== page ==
All animals have the same basic brain chemicals, like dopamine, serotonin, endorphin, and cortisol. Neurochemicals motivate a body to approach what feels good and avoid what feel bad. Animals don't override these impulses, so they help us understand how our brain chemicals work.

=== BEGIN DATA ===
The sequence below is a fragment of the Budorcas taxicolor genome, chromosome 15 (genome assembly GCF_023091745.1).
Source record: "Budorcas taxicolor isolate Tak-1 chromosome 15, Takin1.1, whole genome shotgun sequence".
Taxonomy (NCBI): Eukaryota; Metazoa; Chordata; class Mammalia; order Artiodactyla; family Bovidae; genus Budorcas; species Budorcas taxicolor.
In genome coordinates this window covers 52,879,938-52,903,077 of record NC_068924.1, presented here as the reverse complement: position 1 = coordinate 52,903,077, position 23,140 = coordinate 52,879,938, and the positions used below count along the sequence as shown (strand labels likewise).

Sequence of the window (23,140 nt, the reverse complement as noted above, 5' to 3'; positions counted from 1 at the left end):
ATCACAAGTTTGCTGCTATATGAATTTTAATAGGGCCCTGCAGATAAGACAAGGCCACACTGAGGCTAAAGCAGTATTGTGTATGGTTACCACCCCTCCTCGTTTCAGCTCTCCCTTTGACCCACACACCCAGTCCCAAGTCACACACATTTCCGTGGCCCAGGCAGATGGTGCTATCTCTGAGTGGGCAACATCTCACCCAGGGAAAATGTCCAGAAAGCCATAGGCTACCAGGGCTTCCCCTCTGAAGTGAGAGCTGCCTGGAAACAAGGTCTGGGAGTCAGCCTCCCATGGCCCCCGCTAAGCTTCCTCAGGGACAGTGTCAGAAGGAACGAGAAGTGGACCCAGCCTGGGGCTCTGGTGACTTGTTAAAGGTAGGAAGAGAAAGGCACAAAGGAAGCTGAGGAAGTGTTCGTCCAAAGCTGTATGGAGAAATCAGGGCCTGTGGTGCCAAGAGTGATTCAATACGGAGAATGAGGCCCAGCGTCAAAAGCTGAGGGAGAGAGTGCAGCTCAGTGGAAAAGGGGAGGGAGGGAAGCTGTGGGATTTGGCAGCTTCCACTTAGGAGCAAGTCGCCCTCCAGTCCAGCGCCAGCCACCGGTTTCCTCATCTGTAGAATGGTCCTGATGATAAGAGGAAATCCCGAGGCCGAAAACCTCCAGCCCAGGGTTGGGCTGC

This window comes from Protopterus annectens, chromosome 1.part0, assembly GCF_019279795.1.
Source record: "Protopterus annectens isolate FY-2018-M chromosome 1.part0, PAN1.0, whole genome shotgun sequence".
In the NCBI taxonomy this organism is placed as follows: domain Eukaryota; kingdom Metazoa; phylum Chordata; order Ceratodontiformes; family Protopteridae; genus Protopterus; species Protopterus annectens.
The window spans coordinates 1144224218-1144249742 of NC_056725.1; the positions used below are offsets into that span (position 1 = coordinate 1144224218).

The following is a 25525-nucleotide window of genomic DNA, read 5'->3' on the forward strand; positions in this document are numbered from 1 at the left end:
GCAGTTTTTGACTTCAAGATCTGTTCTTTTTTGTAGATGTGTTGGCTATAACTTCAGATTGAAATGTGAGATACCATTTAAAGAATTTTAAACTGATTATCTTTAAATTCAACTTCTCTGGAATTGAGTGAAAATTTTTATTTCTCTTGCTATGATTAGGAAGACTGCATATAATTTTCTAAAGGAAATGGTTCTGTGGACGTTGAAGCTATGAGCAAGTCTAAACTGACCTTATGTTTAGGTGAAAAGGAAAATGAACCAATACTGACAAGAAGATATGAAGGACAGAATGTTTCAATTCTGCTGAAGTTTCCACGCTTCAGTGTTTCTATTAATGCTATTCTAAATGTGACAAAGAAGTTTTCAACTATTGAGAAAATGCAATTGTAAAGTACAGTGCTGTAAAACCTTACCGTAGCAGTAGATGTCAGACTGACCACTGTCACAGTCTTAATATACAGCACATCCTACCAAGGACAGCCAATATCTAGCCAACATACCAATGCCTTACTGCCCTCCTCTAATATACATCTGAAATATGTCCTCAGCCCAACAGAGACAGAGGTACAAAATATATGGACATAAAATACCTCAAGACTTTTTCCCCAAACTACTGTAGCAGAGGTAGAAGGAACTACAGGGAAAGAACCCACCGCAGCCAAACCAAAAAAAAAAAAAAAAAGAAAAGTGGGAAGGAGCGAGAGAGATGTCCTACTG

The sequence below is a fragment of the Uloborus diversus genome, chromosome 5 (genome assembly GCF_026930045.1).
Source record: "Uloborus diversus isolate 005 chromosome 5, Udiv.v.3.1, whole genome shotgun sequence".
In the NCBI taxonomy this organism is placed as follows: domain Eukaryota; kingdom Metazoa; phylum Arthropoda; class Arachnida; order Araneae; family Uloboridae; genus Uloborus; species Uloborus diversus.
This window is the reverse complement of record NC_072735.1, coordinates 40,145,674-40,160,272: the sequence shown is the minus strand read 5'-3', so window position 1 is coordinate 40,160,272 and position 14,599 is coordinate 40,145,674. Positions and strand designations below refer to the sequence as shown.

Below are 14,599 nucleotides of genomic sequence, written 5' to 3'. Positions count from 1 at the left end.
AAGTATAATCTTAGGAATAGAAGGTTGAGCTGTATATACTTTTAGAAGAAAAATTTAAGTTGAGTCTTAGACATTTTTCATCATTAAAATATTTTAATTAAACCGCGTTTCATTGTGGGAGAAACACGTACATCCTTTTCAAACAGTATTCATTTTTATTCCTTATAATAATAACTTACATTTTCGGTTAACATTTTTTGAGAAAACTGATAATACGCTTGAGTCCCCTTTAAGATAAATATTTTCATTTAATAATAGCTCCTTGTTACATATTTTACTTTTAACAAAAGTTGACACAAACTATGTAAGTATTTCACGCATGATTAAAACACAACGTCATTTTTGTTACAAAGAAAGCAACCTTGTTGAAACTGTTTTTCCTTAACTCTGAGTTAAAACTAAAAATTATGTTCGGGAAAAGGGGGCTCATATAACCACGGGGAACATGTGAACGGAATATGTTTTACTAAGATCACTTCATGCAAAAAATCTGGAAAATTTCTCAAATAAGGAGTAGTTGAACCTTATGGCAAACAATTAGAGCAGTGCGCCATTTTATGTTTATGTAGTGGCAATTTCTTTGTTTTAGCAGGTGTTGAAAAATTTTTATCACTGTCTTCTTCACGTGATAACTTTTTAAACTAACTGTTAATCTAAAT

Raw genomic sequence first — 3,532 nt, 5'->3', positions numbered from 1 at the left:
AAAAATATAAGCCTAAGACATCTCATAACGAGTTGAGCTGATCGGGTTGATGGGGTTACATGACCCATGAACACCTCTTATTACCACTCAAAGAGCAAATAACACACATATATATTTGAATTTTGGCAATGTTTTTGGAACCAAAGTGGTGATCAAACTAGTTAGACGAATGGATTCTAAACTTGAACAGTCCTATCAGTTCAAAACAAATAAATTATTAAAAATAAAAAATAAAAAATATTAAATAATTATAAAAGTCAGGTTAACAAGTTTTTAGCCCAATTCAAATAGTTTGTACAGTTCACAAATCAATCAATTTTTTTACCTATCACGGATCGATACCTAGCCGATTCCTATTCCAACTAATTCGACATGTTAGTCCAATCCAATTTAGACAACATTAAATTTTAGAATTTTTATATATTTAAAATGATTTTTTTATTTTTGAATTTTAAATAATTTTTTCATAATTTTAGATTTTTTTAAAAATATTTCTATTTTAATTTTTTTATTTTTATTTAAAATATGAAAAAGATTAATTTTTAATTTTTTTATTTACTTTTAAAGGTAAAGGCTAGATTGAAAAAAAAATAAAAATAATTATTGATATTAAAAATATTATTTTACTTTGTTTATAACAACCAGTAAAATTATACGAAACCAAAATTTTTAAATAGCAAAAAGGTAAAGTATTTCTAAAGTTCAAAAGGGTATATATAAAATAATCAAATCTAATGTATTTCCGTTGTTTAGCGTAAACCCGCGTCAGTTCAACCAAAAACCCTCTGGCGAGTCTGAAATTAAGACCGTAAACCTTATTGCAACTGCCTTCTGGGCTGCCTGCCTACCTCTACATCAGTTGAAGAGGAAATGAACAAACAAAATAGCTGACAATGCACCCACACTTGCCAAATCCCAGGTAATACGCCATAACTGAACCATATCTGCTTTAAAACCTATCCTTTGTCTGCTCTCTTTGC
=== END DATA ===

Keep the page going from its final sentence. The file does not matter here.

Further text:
A thirsty elephant surges with dopamine when it finally drinks water, and that wires it to find water in the future. The next time the elephant is thirsty, it walks in the direction that feels good. This works because dopamine is triggered by the sights and smells of water holes past. Conscious effort is not necessary because electricity in the brain flows like water in a storm, finding the path of least resistance. Every neuron active during a dopamine experience gets linked to the well-developed dopamine pathway, so it flows easily in the future. Dopamine triggers a good feeling when an animal meets a need, and paves a pathway to release more good feelings when we see another way to meet a need. The first step of a twenty-mile trek to water is fueled by dopamine, and so is every step after that.